This elegant townhouse in St. James was built by John Nash in 1825-27 for George III’s son, the Duke of Clarence. It is one of the last remaining aristocratic townhouses in London and was home to Queen Elizabeth The Queen Mother for almost 50 years. Now it is the official residence of TRH The Prince of Wales and The Duchess of Cornwall. Clarence House is not currently open to the public.

Windsor Castle & Frogmore House, Berkshire
Windsor Castle © Royal Collection Trust

Windsor Castle © Royal Collection Trust

The Queen moved here with her sister Margaret in 1940 during World War II for safety reasons and she had been visiting this ‘country home’ (though not very far from London) on weekends ever since. Founded by William the Conqueror in the 11th century, with a staggering 1,000 rooms and 13 acres – it is the world’s oldest and largest occupied castle. Frogmore House, completed in 1684 in the Castle’s grounds, is no longer occupied by the Royal Family but is used for entertaining – the wedding reception of Prince Harry and Meghan Markle took place here in 2018. Why not have a look at where they got married? St. George’s Chapel, in the Castle’s grounds, is free to visit. Windsor Castle is open to visitors throughout the year.

Palace of Holyroodhouse & The Queen’s Gallery, Palace of Holyroodhouse
The Palace of Holyroodhouse © Shutterstock

The Palace of Holyroodhouse © Shutterstock

This was the Queen’s official residence in Edinburgh and she stayed here whenever she travelled north, mostly for ‘Holyrood Week’ in the first week of the summer. Founded in 1128, it was originally a monastery. The Queen’s Gallery, Palace of Holyroodhouse displays treasures from the Royal Collection through a series of changing exhibitions. The Palace of Holyroodhouse and The Queen’s Gallery are open to visitors throughout the year.

Sandringham Estate, Norfolk
Sandringham Estate © Shutterstock

Sandringham Estate © Shutterstock

This private home of the Queen’s, located in Norfolk, was often used for entertaining during the holidays and was where she used to celebrate Christmas with her family. Acquired by the British royal family in 1862, it spans 20,000 acres and even has its own apple juice pressing plant, with a large focus on conservation, farming, sustainability and forestry. The Royal Family often hold shooting parties here. The gardens and the estate museum are open to the public.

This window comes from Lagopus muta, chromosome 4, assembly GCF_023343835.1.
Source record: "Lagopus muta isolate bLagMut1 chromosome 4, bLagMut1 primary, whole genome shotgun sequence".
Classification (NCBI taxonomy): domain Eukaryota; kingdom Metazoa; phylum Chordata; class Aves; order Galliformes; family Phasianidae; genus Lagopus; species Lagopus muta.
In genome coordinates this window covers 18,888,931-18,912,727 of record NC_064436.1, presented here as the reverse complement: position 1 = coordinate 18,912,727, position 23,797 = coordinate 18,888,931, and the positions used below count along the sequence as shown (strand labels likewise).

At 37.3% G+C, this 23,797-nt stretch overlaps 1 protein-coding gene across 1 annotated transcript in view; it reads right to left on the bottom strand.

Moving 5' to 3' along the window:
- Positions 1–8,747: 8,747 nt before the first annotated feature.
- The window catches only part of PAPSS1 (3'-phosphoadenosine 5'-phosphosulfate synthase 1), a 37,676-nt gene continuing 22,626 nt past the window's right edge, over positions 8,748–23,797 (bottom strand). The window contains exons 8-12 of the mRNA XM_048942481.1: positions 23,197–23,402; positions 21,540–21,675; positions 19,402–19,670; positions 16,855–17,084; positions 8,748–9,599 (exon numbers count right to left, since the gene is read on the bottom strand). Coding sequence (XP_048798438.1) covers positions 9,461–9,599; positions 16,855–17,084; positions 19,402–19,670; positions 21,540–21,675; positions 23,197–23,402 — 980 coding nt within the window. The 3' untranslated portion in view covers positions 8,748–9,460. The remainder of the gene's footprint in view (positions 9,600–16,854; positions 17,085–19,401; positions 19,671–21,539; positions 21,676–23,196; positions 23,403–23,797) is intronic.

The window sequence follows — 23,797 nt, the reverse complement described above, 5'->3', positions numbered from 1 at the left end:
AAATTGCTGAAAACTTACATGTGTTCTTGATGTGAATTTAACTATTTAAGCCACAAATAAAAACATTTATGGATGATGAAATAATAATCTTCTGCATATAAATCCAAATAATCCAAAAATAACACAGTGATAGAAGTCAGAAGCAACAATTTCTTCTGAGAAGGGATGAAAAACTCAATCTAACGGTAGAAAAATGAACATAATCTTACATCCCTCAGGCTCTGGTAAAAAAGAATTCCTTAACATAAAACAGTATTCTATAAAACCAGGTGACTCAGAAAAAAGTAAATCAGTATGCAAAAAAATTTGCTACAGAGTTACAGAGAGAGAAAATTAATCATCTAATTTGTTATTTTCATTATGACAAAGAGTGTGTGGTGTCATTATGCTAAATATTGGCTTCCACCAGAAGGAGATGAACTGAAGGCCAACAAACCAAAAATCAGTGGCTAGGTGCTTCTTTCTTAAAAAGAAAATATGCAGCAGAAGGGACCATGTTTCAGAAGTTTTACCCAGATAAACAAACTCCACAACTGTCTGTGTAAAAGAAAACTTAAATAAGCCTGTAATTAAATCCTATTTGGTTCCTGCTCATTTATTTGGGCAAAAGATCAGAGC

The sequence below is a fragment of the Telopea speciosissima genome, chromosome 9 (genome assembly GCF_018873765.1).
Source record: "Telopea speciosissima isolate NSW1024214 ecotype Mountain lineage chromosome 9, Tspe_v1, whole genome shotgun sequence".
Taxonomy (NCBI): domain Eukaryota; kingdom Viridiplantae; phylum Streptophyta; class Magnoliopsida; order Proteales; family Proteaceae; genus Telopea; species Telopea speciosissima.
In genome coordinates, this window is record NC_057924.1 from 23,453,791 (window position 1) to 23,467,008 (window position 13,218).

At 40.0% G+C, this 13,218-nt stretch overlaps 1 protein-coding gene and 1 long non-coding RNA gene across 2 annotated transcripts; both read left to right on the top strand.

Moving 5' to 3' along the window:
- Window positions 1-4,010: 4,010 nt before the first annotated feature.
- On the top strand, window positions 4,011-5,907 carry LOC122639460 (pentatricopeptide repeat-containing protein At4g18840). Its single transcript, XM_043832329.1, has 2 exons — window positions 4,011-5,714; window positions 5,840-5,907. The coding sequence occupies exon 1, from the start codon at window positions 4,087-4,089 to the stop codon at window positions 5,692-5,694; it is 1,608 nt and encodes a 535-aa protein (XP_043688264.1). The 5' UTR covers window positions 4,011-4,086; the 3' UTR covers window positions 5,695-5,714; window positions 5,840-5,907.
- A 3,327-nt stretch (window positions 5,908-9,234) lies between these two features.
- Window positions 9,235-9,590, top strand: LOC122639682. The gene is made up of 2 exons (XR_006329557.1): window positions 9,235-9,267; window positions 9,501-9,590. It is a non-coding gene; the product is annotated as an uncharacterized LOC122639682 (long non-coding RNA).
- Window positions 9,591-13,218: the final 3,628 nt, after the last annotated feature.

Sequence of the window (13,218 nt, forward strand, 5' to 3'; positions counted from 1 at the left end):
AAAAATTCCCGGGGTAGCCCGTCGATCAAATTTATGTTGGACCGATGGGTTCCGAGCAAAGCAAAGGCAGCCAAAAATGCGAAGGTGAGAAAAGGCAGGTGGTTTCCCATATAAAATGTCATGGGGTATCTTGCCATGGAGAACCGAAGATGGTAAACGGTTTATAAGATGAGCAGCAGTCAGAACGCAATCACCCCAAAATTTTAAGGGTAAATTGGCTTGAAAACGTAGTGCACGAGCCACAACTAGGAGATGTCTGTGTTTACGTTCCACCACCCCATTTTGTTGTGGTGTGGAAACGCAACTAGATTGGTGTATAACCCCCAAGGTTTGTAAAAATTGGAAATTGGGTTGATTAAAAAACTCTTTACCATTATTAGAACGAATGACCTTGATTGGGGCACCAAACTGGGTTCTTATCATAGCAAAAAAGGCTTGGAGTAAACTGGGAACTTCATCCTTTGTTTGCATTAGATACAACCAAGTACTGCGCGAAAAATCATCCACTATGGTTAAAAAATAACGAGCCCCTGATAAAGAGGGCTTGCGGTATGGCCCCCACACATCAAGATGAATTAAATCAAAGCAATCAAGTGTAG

Hillsborough Castle, Ireland
Hillsborough Castle © Shutterstock

Hillsborough Castle © Shutterstock

The Queen’s royal residence in Ireland was built in the 1770s and is set in 100 acres of lush gardens (open to the public) and is the official residence of Northern Ireland’s secretary of state. The elegant State Rooms, featuring many outstanding paintings from the Royal Collections, and magnificent gardens are open to the public.

Balmoral Castle, Scotland
Balmoral Castle © Shutterstock

Balmoral Castle © Shutterstock

It is poignant that this private estate, said to be the Queen’s favourite residence of all, is where she passed away, having spent her final months recuperating here. Traditionally, she would always holiday at Balmoral over the summer, enjoying time free from duties and going on expeditions with her family. The castle actually dates back to 1390 but was rebuilt in 1856 to encompass a 50,000-acre estate and 150 buildings in total. Guided tours are available on various dates throughout the winter.

Although the royal residencies are mostly open to the public for tours and displays, they are now closed for a mourning period following the death of Her Majesty The Queen until further notice. For more information visit www.hrp.org.uk and www.rct.uk

Bea Squires